Among the beneficiaries, 95,5% resulted to suffer from hunger and 71,1% from severe hunger during the assessment, some of them having eaten just bread for a couple of weeks. Their severe lack of income has forced them to adopt many negative mechanisms: the recurrent borrowing of money to buy food; the cutting off on expenses such as health and education; selling whatever item available such as furniture, appliances, doors and so far as their income generating equipment or means of transport; reducing the number of meals per day or readdress the quantities from adults to children. To tackle these negative coping techniques and in general the harsh conditions in which the selected households survive, the aid takes the form of the distribution of money and vouchers for the equivalent of 90 USD per month per family – amount based on the average number of members per family and on regional costs and availability - for the purchase of food and heating materials.
During the first distribution, some women shared with our partner's staff how they plan to bring positive changes to their living situations. With the end of winter, the priority of heating ceases. Moreover, food production, access, and availability should become easier. Therefore, in the next months the program could also serve to hopefully and gradually get part of the children back in school. For the time being, our implementing partner will carry on a post distribution monitoring to hear the beneficiaries’ impressions and gather existing success stories, along with possible complaints or misuses of the cash. Following this activity, a second round of distribution will be organized accordingly. Moreover, the intent is still to try and scale up on the project’s beneficiaries, but the banking crisis holds back on this objective.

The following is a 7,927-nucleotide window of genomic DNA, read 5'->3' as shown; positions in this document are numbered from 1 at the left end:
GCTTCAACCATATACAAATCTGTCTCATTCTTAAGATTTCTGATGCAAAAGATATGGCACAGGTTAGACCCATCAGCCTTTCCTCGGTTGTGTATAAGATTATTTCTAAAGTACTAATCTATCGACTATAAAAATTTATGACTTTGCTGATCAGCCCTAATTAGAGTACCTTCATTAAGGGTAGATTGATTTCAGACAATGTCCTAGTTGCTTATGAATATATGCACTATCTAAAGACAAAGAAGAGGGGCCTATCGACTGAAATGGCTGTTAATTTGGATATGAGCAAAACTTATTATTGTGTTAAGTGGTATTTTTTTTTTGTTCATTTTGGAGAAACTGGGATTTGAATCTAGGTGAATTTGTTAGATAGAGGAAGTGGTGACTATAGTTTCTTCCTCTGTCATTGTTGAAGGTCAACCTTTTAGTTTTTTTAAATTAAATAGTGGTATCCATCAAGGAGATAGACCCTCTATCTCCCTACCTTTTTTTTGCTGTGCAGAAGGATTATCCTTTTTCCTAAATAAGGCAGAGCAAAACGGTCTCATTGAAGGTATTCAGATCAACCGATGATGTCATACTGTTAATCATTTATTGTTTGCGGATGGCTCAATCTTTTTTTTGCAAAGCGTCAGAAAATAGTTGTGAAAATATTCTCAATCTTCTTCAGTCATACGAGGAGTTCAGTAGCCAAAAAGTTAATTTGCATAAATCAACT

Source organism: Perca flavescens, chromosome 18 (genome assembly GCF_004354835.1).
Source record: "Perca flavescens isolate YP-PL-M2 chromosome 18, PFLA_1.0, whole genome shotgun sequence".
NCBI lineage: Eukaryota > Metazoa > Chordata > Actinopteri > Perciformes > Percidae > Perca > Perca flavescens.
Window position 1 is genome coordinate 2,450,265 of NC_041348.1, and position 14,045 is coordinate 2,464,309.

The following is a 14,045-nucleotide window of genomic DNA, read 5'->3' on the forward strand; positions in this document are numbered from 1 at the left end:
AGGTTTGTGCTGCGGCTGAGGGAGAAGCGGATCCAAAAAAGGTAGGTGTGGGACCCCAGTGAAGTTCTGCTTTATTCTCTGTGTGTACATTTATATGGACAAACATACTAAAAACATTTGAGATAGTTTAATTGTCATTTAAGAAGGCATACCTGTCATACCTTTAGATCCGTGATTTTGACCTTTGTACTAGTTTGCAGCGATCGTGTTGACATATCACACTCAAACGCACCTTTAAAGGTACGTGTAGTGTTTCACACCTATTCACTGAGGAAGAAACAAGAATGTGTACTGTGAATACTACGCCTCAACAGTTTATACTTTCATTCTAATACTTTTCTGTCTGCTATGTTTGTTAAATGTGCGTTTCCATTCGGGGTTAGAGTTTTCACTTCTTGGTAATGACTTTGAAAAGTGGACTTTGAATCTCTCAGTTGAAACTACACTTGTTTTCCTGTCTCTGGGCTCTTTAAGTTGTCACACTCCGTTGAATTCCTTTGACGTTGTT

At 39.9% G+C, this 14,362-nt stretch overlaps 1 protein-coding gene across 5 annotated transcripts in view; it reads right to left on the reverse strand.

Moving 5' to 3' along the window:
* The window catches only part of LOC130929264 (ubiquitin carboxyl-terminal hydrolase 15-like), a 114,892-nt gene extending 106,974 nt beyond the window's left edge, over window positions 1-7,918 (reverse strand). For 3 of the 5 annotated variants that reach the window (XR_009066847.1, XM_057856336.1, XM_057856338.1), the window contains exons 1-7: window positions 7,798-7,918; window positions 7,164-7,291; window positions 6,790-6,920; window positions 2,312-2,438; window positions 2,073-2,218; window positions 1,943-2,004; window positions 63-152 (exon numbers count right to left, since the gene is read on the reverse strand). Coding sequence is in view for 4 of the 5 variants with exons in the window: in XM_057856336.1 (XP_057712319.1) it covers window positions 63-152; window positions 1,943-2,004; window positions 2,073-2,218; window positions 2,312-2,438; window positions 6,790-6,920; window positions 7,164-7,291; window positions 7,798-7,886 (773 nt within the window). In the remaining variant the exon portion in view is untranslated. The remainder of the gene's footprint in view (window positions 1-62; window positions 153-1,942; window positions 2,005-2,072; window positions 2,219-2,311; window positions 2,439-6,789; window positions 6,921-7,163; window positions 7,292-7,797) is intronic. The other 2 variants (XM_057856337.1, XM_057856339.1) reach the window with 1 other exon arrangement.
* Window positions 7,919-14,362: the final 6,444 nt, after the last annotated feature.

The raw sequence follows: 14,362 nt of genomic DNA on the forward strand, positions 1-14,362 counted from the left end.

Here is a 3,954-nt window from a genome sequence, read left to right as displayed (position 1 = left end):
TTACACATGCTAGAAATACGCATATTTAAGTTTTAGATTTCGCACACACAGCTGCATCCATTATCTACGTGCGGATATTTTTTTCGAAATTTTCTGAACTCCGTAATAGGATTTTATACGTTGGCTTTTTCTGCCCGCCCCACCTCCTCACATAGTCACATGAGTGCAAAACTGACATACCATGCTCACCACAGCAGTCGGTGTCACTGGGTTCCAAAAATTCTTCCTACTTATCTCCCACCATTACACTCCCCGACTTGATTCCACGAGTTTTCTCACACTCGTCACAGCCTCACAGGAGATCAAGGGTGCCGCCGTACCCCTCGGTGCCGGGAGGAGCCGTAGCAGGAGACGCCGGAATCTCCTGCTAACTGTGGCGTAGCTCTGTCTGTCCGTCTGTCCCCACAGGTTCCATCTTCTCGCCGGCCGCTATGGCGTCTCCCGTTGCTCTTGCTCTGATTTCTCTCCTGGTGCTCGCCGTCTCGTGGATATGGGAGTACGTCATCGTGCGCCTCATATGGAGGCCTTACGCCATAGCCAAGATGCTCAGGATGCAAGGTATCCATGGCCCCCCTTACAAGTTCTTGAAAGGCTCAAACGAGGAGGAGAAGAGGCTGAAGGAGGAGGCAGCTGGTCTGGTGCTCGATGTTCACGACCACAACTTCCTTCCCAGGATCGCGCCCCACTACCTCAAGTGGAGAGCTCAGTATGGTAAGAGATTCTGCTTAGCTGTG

The recent events of Morwarid's family display the tragedies currently plaguing Afghanistan. In fact, child labor and deaths, forced marriage for girls, opiate addiction and hunger are far from isolated phenomena.
"I lost my Jigar Goosha (part of my heart) because of poverty. Only God knows what happens in the heart of a mother who loses her child. It cannot be put into words. I don't wish this to any mother." These are the words of Morwarid. Her story, like that of so many other Afghani women whose names and existences we can hardly imagine, is made of grueling barriers and daily efforts. It is why external support, which is currently the only available one, is as fundamental as it is urgent. The continuity of emergency programs must be guaranteed by the international community, also at each governmental level, along with finding a solution to the local banking situation. Afghani population cannot afford cuts in humanitarian response funds at the moment: they need money to feed their children.